Think reading means you're smart? Think again
Fran Lebowitz, Nick Hornby and other literary front-runners explore our assumptions about reading
* Originally published on May 13, 2020.
We tend to think that reading is a sign of intelligence, that we are improved by reading, that there are books we must read and others beneath our attention.
But are our assumptions well-founded? Not really, according to an array of literary front-runners who speak with IDEAS contributor Barbara Nichol.
After a bookish conversation at a dinner party, she went on a quest to explore the assumptions we have about reading, readers and books. She sought out writers, critics, scholars and journalists: some of the keenest minds and most original thinkers in the literary world.
And what they had to say is both surprising and delightful.
As she says, the problem with making radio with independent thinkers is that "it's like herding cats."
"Don't expect a term paper," Nichol says. "Instead, expect a conversation overheard at a dinner party, and the off-the-cuff musings of uninhibited literary minds."
Here are some excerpts from the first of her three-part series, Reading with a Grain of Salt:
Author of Metropolitan Life and Social Studies
"There's lots of ways that people are encouraged to read now that to me have nothing to do with reading. Such as that it's very important that when you read something, you identify with it. This didn't exist when I was young.
"I didn't see myself in books when I was child, but it didn't occur to me that you were supposed to. And I hate to say this because I know she's the most beloved person on the planet Earth. But truthfully, Oprah Winfrey taught people to read this way. The great thing about Oprah Winfrey with her reading was that she got thousands and thousands and thousands of Americans to read books who never read a book before. She made it important to lots of people to whom it was never important. That's very good.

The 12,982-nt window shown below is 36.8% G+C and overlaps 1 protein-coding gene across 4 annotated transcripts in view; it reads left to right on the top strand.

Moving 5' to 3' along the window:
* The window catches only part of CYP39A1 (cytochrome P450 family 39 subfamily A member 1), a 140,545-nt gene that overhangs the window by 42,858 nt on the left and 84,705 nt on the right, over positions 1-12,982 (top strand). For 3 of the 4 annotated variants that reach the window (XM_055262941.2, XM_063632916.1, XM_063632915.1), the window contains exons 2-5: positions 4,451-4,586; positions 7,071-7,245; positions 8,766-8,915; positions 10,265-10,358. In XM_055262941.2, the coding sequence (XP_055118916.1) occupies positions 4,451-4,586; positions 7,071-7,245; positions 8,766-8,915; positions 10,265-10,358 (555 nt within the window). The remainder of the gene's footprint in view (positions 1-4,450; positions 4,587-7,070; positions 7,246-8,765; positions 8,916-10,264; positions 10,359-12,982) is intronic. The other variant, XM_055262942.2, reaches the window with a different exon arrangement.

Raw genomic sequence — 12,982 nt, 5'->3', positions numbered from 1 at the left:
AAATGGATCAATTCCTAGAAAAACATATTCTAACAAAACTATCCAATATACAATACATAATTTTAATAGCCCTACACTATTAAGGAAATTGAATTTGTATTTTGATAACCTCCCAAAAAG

"But the way in which she read or talked about books is, I think, a very bad way. I would never think when reading [Herman] Melville to look for Fran, it would not occur to me. I'm pretty sure Fran's not in there. And that wouldn't be why I would read it."
Fran Lebowitz on her love of books, as objects:
"I love books as objects myself. I would say more than love because I would say I have given away every possibility of having any other money by housing these books. So I have a love of the book, a real love of it — and a love even of just seeing books. Even if I'm walking down the street and I look in the window of an apartment building and the curtains are open and I see a bookcase, I absolutely feel happier.
"And certainly if I won the lottery, which I feel every week I'm about to do, I would buy books, you know, that were just very beautiful. I would buy them just because of the beauty. I mean, there's a lot of books that are just exquisite. I would love to own these books."
Author of High Fidelity and About a Boy
Nick Hornby on books teaching empathy:
"I love reading. I read all the time. I've always read since I was a kid. And I can't think of a thing really that it does for us. You won't become a better person if you read me, you won't become a worse person if you don't read.